In the guidance document, FDA defines “payors” as including payors, formulary committees, or other similar entities responsible for making drug selection, formulary management and/or coverage and reimbursement decisions regarding drugs and/or devices for health care organizations, including integrated health care delivery networks, hospitals and hospital systems.  In the guidance, FDA notes that if a firm disseminates HCEI about an approved drug consistent with the guidance, when finalized, FDA does not intent to consider such information false or misleading or as providing evidence of a new intended use.

In an accompanying Federal Register notice, FDA announced that it is reopening the comment period related to a previous public hearing concerning manufacturer communications regarding unapproved uses of approved or cleared medical products. This comment period will be reopened for 90 days, beginning January 19, 2017.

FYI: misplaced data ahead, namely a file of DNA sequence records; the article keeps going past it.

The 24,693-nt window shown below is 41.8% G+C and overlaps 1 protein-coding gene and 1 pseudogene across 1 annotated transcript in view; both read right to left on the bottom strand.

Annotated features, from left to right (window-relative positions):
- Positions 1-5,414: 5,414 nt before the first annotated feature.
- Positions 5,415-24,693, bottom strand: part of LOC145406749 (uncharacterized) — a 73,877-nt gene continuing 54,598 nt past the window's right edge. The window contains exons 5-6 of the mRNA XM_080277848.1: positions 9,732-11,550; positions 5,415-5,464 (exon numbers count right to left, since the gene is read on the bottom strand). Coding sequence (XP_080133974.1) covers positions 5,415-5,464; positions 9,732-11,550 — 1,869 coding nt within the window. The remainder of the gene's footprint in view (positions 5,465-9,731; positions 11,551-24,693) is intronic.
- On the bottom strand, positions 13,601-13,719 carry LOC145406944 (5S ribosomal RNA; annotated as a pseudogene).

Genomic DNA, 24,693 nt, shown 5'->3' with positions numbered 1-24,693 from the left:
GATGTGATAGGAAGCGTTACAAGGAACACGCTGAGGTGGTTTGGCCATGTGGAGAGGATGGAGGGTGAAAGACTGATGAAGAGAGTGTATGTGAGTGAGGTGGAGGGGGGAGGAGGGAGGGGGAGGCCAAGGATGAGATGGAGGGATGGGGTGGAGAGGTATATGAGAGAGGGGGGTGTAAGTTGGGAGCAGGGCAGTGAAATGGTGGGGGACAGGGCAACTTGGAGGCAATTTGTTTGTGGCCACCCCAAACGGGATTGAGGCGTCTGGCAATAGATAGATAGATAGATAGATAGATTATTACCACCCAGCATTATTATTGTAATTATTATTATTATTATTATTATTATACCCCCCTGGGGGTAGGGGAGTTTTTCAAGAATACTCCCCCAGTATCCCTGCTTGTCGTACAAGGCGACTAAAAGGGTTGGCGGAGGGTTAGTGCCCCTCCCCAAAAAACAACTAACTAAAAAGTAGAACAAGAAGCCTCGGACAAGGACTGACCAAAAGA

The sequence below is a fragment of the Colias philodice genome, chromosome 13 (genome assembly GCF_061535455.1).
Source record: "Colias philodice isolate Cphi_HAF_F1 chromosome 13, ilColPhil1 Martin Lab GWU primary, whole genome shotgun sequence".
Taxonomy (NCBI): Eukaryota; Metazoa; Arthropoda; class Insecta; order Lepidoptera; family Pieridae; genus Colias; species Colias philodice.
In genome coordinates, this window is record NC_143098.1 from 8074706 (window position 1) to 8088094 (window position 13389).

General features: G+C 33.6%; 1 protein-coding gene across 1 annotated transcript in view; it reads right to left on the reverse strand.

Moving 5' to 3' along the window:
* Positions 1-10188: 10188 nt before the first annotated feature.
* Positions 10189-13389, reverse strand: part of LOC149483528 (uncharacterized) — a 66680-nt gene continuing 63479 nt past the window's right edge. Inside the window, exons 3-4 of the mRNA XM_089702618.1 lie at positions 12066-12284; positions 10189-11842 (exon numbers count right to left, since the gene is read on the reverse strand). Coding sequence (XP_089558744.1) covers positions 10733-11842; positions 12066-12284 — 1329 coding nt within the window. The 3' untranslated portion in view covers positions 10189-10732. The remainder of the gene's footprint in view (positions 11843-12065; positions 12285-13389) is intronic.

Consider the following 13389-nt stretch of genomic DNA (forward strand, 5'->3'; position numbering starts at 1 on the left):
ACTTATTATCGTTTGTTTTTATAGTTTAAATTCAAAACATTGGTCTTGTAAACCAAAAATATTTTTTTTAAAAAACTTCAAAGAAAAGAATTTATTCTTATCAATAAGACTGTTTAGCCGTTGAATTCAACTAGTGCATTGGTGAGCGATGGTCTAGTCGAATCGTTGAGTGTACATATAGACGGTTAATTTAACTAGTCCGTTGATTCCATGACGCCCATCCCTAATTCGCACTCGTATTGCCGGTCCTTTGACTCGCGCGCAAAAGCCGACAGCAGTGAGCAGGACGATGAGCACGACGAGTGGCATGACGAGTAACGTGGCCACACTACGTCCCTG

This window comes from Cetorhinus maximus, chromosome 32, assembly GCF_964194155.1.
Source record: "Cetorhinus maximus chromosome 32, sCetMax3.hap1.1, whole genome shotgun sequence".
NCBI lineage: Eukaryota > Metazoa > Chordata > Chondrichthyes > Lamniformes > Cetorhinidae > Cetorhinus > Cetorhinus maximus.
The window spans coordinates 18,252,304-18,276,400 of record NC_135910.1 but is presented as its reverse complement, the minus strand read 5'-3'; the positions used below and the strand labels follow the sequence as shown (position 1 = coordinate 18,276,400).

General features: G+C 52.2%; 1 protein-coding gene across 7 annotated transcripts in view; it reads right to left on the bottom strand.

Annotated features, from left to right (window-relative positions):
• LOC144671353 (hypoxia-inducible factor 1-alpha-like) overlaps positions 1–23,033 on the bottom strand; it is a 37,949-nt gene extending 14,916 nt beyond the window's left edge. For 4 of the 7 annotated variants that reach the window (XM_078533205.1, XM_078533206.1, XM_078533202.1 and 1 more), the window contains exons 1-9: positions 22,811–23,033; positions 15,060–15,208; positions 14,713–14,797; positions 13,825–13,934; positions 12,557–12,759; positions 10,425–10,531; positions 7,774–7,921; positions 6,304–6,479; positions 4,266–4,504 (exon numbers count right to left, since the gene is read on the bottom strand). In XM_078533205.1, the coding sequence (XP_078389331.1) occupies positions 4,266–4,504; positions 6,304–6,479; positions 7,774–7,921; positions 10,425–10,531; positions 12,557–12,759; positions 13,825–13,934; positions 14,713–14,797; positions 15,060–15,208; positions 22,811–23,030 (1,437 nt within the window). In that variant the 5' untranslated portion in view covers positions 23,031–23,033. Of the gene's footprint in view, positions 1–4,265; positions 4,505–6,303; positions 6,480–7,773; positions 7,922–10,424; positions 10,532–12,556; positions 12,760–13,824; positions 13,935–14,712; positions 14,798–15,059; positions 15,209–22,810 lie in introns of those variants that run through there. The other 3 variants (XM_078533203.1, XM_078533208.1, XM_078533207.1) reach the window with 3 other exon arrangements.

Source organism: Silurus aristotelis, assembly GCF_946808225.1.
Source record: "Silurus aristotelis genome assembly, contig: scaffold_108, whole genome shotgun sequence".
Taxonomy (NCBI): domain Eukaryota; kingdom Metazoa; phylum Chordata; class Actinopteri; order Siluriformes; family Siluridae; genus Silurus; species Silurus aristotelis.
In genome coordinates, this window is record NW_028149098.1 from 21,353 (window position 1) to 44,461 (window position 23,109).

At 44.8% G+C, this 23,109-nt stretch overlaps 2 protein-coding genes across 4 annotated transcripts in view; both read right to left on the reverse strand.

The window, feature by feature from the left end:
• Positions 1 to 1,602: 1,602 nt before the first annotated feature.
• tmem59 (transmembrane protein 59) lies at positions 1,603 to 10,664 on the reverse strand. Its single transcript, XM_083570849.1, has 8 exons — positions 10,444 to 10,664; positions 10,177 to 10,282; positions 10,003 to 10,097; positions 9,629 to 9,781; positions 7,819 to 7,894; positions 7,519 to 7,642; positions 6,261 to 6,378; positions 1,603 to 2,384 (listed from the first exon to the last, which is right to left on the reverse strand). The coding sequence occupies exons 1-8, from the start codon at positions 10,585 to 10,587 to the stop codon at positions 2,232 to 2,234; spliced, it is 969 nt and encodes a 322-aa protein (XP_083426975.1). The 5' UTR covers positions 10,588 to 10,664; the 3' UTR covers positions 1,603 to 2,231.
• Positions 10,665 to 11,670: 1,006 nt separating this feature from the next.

October 20, 2016

CMS Releases MA and Part D Landscape Information for 2017

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On September 22, 2016, the Centers for Medicare and Medicaid Services (CMS) announced information on premiums and costs for Medicare Advantage (MA) and stand-alone prescription drug plans (PDPs) for calendar year 2017.

CMS stated that 2017 Medicare Advantage premiums will “remain stable [and even decrease] and more enrollees will have access to higher quality plans while, for the seventh straight year, enrollment is projected to increase to a new all-time high.” For calendar year 2017, CMS has estimated that the average Medicare Advantage monthly premium will decrease by roughly $1.19 (about a 4% decrease), from $32.59 to $31.40. Approximately two-thirds of Medicare Advantage enrollees will experience no premium increase. 

CMS also reports that ninety-nine percent of Medicare beneficiaries will have access to a Medicare Advantage plan in 2017 and that more of those plans will offer additional supplemental benefits, such as dental, vision, and hearing benefits.